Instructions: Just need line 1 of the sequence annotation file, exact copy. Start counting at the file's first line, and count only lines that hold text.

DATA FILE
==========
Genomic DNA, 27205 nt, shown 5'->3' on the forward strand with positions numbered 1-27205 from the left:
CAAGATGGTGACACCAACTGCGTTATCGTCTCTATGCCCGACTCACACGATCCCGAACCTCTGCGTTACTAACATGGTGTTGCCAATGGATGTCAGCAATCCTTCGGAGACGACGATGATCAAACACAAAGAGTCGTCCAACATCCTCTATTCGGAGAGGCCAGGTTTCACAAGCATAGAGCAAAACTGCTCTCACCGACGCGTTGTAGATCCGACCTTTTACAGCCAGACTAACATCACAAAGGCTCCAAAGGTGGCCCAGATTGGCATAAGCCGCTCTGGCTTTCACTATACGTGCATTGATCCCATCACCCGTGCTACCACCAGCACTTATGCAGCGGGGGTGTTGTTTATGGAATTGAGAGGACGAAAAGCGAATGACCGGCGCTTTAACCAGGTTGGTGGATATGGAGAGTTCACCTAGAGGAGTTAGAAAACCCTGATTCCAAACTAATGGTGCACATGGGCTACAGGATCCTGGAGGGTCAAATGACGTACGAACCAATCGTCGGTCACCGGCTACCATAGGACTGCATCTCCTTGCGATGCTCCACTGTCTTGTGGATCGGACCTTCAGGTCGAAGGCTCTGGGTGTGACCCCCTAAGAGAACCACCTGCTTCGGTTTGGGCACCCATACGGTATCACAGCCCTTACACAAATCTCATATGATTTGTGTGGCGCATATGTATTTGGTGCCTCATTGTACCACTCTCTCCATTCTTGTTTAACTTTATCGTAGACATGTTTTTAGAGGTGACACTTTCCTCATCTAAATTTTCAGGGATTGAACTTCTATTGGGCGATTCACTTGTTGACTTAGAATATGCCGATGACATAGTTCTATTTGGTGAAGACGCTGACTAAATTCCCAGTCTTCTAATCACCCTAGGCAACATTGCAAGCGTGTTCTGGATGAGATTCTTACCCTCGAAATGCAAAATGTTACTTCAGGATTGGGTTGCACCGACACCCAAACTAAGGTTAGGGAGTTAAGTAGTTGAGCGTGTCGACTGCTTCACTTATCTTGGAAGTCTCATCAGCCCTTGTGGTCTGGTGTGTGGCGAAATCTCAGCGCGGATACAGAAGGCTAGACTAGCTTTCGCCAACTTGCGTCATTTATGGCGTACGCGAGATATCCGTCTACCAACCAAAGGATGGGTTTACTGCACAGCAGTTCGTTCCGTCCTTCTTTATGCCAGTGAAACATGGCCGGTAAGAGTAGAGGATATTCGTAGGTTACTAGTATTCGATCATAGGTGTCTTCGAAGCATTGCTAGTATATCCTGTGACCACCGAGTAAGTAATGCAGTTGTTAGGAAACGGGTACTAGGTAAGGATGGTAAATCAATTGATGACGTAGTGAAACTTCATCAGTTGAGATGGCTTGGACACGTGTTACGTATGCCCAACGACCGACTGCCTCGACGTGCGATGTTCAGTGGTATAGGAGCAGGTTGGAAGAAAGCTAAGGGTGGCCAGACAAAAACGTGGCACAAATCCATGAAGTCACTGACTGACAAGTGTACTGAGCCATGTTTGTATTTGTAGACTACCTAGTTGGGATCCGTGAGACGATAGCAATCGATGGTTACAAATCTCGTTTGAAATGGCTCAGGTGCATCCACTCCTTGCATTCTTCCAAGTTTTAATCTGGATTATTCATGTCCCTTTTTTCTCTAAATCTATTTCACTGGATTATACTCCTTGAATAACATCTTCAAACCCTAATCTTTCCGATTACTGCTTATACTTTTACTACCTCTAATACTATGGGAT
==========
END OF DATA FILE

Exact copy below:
Genomic DNA, 27205 nt, shown 5'->3' on the forward strand with positions numbered 1-27205 from the left: